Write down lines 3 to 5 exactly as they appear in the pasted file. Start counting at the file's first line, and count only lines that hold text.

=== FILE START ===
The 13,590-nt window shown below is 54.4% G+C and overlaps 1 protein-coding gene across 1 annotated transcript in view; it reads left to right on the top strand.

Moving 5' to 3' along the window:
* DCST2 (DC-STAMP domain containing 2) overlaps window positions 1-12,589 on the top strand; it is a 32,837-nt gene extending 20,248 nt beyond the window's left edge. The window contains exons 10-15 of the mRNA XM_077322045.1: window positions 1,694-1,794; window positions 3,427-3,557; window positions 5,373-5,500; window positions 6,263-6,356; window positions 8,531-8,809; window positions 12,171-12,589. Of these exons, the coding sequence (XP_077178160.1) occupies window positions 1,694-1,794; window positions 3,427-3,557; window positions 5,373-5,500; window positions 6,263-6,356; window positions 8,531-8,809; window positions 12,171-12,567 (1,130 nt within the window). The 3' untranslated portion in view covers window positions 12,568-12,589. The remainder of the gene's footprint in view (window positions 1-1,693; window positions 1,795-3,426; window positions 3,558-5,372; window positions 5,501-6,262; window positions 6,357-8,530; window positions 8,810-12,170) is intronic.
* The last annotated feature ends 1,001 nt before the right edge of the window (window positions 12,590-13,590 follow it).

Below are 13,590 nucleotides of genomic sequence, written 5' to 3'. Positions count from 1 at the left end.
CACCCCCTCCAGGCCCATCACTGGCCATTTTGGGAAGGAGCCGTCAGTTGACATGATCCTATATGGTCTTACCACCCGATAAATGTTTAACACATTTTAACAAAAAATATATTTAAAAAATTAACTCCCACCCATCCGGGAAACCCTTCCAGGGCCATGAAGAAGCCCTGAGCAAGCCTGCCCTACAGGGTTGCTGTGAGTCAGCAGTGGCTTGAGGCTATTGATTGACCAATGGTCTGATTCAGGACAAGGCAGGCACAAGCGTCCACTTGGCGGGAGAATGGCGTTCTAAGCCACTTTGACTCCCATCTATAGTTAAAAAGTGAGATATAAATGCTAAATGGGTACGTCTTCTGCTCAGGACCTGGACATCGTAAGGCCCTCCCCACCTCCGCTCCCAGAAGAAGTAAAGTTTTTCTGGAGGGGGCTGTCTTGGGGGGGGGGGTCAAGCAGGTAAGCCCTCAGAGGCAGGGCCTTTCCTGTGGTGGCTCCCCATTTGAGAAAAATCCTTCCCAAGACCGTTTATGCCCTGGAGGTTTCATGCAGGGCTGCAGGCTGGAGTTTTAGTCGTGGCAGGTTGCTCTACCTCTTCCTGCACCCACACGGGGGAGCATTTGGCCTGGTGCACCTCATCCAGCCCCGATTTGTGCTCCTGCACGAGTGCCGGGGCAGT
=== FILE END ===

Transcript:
* DCST2 (DC-STAMP domain containing 2) overlaps window positions 1-12,589 on the top strand; it is a 32,837-nt gene extending 20,248 nt beyond the window's left edge. The window contains exons 10-15 of the mRNA XM_077322045.1: window positions 1,694-1,794; window positions 3,427-3,557; window positions 5,373-5,500; window positions 6,263-6,356; window positions 8,531-8,809; window positions 12,171-12,589. Of these exons, the coding sequence (XP_077178160.1) occupies window positions 1,694-1,794; window positions 3,427-3,557; window positions 5,373-5,500; window positions 6,263-6,356; window positions 8,531-8,809; window positions 12,171-12,567 (1,130 nt within the window). The 3' untranslated portion in view covers window positions 12,568-12,589. The remainder of the gene's footprint in view (window positions 1-1,693; window positions 1,795-3,426; window positions 3,558-5,372; window positions 5,501-6,262; window positions 6,357-8,530; window positions 8,810-12,170) is intronic.
* The last annotated feature ends 1,001 nt before the right edge of the window (window positions 12,590-13,590 follow it).

Below are 13,590 nucleotides of genomic sequence, written 5' to 3'. Positions count from 1 at the left end.